One of the most notable things about Paul Rogers’ career – just a few years before he took on a role as General Manager of retail chain Camera House – is the year he spent in Portugal with his family.
Having sold their house, they stayed at a friend’s place there, using it as a base to visit extended family in the UK. Apart from homeschooling his children and doing some work for Australian companies looking to expand to Europe, his career was essentially on hold for this time.
Perhaps it’s not a move one expects from a business leader like Paul, but the time he spent in Portugal reveals two things about him; the first is his pragmatism when it comes to work–life balance.
For Paul, his year overseas was about an opportunity to recalibrate, and recognising that from time to time anyone of us could use a break. “Most people are not capable of operating at full speed 100% of the time,” he says.
“I think it’s important that people acknowledge when they’re tired, sick or close to breaking, and take time for themselves, whether it’s a day off, a week off or a more radical period, as was my case. It’s important you recognise that you need to be able to recharge the battery and take some time away from what you’re doing.”
The second revelation around Paul’s character is the value he places on family. The other intent behind the trip was to bring together the next generation of his family, make sure they all knew each other, and maintain a sense of familial cohesion.
For Paul, mutual respect is a cornerstone of this relationship, but it’s not limited to family; such values are central to every part of his life. “I extend those values to not just everyone I meet in business but pretty much everyone I interact with in life,” Paul explains.
“Whether that’s in sport, at the kids’ schools, socially, or in the community, I extend that to make sure I treat everybody the way I’d want to be treated. It’s been beneficial; the way it’s been taken down to the lowest level is to respect everybody that you come across. Everyone has different ways of operating, different challenges and different perspectives, but that’s what makes the world go round.”
At the same time, Paul’s employees are central to his thinking. It’s a lesson he’s picked up from Virgin’s Sir Richard Branson, who challenged the adage that the customer comes first.
“When you look after your staff, you’re genuine about how you communicate with them, presenting opportunities, empowering them, making them feel valued and supported, then they’re coming there with a purpose that they understand and believe in,” Paul says. “Looking after your staff naturally delivers a lot of the biggest things around customer service.”
As crucial as these values are, it’s not the only thing that made Paul an ideal fit for Camera House. He’d spent 14 years with Fujifilm, from the turn of the century, so he’s well-versed in the photography retail industry, which he calls “a beautiful industry… a mixture of commercial and artistic”.
Before that, he’d worked across sales roles, later moving to management and focusing on marketing. It’s often hard for people to predict where they’ll end up professionally but, for Paul, the path into business leadership wasn’t much of a surprise.
“Those were the roles that I aspired to,” he says. “One of my skills is being able to communicate with different styles of people at different corporate or demographic levels. I’ve always found it easy to deliver a certain message in different ways depending on the audience. Whether it’s to the C-suite, customers, guys in the warehouse, finance people or marketing people. I’ve always envisaged a role like this.”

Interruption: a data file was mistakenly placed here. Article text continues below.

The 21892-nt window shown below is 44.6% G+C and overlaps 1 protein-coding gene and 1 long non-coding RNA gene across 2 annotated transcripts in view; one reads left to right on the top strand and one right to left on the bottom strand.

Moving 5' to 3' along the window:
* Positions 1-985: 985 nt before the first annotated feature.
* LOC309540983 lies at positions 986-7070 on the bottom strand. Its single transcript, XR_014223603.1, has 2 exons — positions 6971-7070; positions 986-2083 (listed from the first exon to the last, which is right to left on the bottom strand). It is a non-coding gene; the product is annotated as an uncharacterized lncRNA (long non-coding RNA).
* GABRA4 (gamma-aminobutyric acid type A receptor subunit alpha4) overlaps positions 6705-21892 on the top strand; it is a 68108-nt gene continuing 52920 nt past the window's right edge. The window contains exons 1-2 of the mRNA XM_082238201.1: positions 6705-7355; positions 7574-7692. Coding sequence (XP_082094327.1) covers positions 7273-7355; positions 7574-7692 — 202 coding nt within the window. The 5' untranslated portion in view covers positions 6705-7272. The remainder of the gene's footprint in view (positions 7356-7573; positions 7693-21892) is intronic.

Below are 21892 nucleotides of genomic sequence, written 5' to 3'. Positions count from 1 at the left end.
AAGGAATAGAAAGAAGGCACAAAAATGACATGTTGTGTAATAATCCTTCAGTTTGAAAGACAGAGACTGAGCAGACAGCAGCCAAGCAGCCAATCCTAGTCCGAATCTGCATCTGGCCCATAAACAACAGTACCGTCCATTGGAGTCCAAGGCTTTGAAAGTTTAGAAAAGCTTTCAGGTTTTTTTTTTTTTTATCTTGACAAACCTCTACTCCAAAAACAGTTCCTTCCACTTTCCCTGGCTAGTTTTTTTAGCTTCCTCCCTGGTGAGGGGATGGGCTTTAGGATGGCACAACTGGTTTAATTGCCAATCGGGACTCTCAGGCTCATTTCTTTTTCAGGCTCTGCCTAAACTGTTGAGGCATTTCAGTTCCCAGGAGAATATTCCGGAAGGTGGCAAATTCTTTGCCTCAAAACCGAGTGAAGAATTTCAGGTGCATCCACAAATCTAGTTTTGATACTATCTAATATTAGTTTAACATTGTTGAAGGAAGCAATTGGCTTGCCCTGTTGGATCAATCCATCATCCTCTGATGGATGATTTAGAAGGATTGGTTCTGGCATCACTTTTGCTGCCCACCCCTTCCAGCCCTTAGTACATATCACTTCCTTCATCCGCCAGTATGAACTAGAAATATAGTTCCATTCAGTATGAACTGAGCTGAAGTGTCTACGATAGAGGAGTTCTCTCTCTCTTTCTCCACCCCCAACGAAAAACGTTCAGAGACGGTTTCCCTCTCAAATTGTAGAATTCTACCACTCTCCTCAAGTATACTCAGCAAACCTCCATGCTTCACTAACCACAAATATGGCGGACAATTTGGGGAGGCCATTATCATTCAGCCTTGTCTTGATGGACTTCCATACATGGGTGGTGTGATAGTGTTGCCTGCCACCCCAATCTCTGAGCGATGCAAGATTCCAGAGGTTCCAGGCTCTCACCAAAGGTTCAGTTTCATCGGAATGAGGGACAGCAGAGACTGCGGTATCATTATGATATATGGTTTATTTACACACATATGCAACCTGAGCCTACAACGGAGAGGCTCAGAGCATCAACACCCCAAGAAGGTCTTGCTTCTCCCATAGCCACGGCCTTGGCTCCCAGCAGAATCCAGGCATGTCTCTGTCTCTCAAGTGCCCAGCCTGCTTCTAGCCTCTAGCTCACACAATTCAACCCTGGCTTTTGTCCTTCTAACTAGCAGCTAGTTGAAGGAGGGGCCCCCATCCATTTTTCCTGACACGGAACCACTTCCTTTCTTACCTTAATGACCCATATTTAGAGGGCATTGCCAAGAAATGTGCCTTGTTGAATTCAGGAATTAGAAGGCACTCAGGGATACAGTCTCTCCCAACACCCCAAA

With Fujifilm, Paul headed up the imaging business at a time when digital technology was pushing into the mainstream. His previous experience with digital, therefore, was employed to guide the move from film to digital photography, a massive transition for the industry.
Two decades on, the industry remains no less disrupted; the monolithic force of Amazon is a challenge to all retailers, and some camera manufacturers are going direct-to-consumer.
But Paul remains sanguine in the face of a shifting market. In terms of competition with Amazon and diversified retailers, Camera House’s specialisation means it is the retailer for cameras.
The mission is to offer a compelling retail experience for camera enthusiasts of all stripes; after all, modern photography is something everyone can take part in and, for many, phone cameras are a gateway to what Paul calls “the art of painting with light”.
Camera House’s USP is to be the best specialty store; the one that offers expertise no-one else can. But Paul’s vision is broader than just Camera House; he’s concerned with the future of retail.
It’s an industry that he sees as a cornerstone of society, providing flexible work to those who need it, starting points for young workers, and social hubs for communities – shopping centres being a prime example of a community centre.
In the face of industry challenges, he wants people to maintain a pragmatic view of retail but, at the same time, recognise “how important retail is to economies, communities, people and jobs, to creating the future and giving people opportunities”.
“The definition of being a leader is getting people to follow you.”
Business leaders will have to do their part, and Paul believes that this requires truly being a leader. “Anyone can write a strategy paper, or send out an email,” he opines.
“The definition of being a leader is getting people to follow you. If you’re out there on your own, then no-one’s following you; you’re not a leader. People will follow you and be engaged with your mission, as long as you do what you say you’re going to do and not just say it.”
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